Front Cell Infect Microbiol. 2017 Jun 7;7:233. doi: 10.3389/fcimb.2017.00233. eCollection 2017.

Increased Zinc Availability Enhances Initial Aggregation and Biofilm Formation of Streptococcus pneumoniae.

Brown LR1, Caulkins RC1, Schartel TE1, Rosch JW2, Honsa ES2, Schultz-Cherry S2, Meliopoulos VA2, Cherry S2, Thornton JA1.

Author information

Abstract

Bacteria growing within biofilms are protected from antibiotics and the immune system. Within these structures, horizontal transfer of genes encoding virulence factors, and promoting antibiotic resistance occurs, making biofilms an extremely important aspect of pneumococcal colonization and persistence. Identifying environmental cues that contribute to the formation of biofilms is critical to understanding pneumococcal colonization and infection. Iron has been shown to be essential for the formation of pneumococcal biofilms; however, the role of other physiologically important metals such as copper, zinc, and manganese has been largely neglected. In this study, we investigated the effect of metals on pneumococcal aggregation and early biofilm formation. Our results show that biofilms increase as zinc concentrations increase. The effect was found to be zinc-specific, as altering copper and manganese concentrations did not affect biofilm formation. Scanning electron microscopy analysis revealed structural differences between biofilms grown in varying concentrations of zinc. Analysis of biofilm formation in a mutant strain lacking the peroxide-generating enzyme pyruvate oxidase, SpxB, revealed that zinc does not protect against pneumococcal H2O2. Further, analysis of a mutant strain lacking the major autolysin, LytA, indicated the role of zinc as a negative regulator of LytA-dependent autolysis, which could affect biofilm formation. Additionally, analysis of cell-cell aggregation via plating and microscopy revealed that high concentrations of zinc contribute to intercellular interaction of pneumococci. The findings from this study demonstrate that metal availability contributes to the ability of pneumococci to form aggregates and subsequently, biofilms.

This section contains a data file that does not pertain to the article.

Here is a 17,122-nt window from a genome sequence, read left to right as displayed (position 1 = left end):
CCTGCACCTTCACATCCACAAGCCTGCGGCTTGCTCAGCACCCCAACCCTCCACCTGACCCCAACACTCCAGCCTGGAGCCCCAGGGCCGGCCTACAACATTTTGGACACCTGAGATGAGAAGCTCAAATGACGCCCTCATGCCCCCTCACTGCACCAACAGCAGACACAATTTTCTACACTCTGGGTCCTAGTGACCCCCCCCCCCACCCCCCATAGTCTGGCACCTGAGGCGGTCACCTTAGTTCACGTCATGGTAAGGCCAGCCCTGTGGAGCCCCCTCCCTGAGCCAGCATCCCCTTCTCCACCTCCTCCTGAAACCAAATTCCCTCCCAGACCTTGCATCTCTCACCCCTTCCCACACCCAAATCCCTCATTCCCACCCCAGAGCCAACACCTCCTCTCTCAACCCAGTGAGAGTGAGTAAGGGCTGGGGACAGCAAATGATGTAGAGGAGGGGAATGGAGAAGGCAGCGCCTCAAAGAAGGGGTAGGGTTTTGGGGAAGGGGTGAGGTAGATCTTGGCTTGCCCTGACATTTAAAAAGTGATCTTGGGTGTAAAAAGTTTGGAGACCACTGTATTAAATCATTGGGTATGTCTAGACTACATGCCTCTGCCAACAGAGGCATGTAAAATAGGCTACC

KEYWORDS:

biofilms; cell-cell interactions; colonization; pneumococcus; zinc

PMID: 28638805 PMCID: PMC5461340 DOI: 10.3389/fcimb.2017.00233